Guillaume de Ramel is running as a Democrat for Secretary of State in Rhode Island. He holds a Masters Degree in Real Estate Development from Columbia University and has experience as an equity analyst, a small business owner, and an investment advisor. He is pictured above with his wife, Molly, and his son, Charlie.
The Mollis/Democratic City and Town Chairs Endorsement Scandal
KM: You responded to the Democratic City and Town Chairs endorsing Ralph Mollis with a letter which questioned the legitimacy of the endorsement. Is there anything more you want to say about this issue?
DE RAMEL: What happened with the Democratic City and Town Chairs Associationâ€™s ‘endorsement’ was the exact opposite of what I stand for. Forget about the fact that the president of the City and Town Chairâ€™s Association also happens to be my opponentâ€™s campaign manager and first cousin! Frankly, however, what troubles me most was the manner in which the vote was conducted â€“ something obviously enormously important to me as a candidate for Secretary of State. I believe in free and fair — not fixed — elections.
Rhode Island’s Secretary of State is charged with safeguarding numerous components of our voting system. Of utmost importance is preserving the public’s confidence in our elections. If the Mollis campaign is interested in tainting an endorsement process this early in the election what does he have in store for Rhode Islanders? What does that say for someone who wants to be elected as our Chief Elections officer; to me, this is troubling.
Unfortunately what we saw that evening was an ‘endorsement’ that was — at the very least — hastily called (the majority of the Chairs couldn’t even vote with only 11 of the 39 able to cast a vote), conflicted and fundamentally flawed.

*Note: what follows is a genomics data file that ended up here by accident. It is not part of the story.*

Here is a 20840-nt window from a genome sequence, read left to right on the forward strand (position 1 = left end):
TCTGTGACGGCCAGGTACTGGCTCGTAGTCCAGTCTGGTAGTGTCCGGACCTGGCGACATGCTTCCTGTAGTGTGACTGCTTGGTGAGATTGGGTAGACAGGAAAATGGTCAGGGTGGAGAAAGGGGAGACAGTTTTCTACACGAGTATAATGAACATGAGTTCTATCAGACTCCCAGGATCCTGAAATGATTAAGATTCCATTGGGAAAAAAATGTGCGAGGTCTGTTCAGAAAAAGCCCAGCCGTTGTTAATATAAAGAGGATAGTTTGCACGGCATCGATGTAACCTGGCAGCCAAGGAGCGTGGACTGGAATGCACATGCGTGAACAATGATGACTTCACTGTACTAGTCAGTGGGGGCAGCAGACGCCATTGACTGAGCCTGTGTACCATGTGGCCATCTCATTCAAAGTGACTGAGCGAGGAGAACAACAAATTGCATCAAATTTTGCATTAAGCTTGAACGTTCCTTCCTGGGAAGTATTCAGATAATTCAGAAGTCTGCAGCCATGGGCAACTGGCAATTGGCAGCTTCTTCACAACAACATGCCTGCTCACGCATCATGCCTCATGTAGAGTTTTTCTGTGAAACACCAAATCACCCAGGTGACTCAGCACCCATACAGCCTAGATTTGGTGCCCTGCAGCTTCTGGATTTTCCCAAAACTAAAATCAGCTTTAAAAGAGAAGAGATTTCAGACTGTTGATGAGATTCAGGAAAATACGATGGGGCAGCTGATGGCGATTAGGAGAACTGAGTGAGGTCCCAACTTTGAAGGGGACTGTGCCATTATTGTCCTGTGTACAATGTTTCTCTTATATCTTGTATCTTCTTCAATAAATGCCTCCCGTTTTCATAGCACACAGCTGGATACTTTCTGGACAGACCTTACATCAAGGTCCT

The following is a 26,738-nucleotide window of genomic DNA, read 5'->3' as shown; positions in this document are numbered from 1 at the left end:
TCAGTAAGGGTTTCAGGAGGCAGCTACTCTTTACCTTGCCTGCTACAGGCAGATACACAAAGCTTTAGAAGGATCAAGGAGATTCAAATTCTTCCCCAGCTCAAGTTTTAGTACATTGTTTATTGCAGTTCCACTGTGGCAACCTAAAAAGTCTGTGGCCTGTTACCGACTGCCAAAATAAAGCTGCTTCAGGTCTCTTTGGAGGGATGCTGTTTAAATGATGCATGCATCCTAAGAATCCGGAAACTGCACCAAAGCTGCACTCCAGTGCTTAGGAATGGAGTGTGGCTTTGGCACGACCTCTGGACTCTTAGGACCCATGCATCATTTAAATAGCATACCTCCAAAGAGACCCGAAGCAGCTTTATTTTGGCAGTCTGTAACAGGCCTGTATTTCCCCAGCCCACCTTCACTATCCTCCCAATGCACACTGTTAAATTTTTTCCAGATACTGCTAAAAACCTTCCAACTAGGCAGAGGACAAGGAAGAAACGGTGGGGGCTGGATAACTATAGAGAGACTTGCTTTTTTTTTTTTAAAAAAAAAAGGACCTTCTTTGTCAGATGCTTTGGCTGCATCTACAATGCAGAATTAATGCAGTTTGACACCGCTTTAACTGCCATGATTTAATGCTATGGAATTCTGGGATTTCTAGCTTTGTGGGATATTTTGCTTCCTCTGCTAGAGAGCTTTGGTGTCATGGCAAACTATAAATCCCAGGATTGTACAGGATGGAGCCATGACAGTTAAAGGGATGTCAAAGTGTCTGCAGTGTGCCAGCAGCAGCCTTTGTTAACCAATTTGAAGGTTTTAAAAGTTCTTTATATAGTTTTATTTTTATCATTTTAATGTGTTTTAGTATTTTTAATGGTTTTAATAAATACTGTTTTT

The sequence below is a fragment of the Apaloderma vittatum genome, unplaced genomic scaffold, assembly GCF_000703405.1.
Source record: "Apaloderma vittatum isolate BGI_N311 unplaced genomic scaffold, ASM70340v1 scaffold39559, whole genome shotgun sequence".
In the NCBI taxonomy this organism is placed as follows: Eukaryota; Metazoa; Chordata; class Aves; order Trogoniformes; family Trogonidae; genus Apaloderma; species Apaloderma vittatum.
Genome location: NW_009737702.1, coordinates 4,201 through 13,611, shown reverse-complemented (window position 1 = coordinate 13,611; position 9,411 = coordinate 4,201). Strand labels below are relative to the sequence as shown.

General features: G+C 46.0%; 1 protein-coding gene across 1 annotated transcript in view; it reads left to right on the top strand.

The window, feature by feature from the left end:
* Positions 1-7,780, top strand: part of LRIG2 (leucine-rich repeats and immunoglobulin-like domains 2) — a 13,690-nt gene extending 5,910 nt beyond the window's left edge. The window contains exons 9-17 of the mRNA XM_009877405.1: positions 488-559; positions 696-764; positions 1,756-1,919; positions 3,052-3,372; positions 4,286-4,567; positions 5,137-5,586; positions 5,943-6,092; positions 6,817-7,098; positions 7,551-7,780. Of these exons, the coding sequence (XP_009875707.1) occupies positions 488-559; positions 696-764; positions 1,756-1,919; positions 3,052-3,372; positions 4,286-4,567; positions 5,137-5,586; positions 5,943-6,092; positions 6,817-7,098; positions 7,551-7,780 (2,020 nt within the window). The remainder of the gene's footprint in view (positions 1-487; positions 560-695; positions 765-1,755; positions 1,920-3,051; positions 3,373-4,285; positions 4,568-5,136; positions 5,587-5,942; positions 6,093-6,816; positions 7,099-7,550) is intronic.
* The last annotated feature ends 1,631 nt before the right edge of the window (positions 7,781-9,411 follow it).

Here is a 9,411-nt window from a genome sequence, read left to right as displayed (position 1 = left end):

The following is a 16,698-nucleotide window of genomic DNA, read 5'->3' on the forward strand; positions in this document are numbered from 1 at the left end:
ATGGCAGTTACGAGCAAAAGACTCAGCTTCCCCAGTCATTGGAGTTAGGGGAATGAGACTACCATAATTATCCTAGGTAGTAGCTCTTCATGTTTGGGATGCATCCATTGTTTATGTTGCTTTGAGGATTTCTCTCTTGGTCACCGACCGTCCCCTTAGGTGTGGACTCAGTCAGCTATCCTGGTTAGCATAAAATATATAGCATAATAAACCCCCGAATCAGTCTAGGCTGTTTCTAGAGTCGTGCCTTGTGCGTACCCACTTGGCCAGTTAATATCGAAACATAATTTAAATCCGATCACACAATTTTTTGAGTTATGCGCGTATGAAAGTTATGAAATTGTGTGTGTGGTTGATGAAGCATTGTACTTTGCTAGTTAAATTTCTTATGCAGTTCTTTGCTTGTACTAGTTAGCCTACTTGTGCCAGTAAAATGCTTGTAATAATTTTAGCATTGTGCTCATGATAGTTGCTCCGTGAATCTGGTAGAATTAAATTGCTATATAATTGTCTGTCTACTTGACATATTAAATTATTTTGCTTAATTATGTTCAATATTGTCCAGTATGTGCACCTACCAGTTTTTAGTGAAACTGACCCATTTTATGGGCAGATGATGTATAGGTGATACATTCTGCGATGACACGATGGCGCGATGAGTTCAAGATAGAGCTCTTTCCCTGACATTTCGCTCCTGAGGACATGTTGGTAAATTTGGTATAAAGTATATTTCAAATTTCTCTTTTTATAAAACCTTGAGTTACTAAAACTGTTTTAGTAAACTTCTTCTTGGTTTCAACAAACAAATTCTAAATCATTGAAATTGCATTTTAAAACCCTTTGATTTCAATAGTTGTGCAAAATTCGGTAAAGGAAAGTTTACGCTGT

I realize that my opponent being an entrenched 20 year incumbent should receive all the endorsements, yet I am proud to have received so far the endorsements of the Democratic City and Town Committees in the communities of Warwick, Woonsocket, North Kingstown, Barrington, Charlestown, Exeter and more expected. One of my biggest complaints throughout this process has been certain committees have not even afforded me the opportunity of introducing myself and appearing before their members, but hastily made an â€˜endorsementâ€™ for my opponent. These included, North Providence (home of my opponent), Coventry, Scituate, Foster and who knows how many others will play this charade.
If a simple endorsement cannot be conducted with integrity, how can we be certain that our elections will not be susceptible to this molestation if Mr. Mollis is elected?
National Secretary of State’s Conference
KM: On your website, you mention that you attended the National Association of Secretaries of State conference in February. Did you learn about any initiatives happening in other parts of the country that might be helpful to consider in Rhode Island?
DE RAMEL: I learned a tremendous amount from conversation with other Secretaries of State. One initiative that really struck me is a program that was started by California and recently adopted by Vermont’s Secretary Markowitz called “Safe At Home” Address Confidentiality Program. It is simple, inexpensive and has a proven track record of actually saving lives.
In short, the program helps protect the anonymity of victims of domestic violence who have relocated, or are about to relocate, by making the Secretary of State’s office their public address. One intended example is in registering to vote. One needs to provide a home address. If you are a victim of domestic violence who’s relocated to a new home the last thing you want to do is make your home address public information. The unintended consequence of not keeping this information confidential is that these victims end up not registering to vote. By adopting this program we can help these victims by giving them not only some level of security but also an opportunity to participate in some of our most basic rights.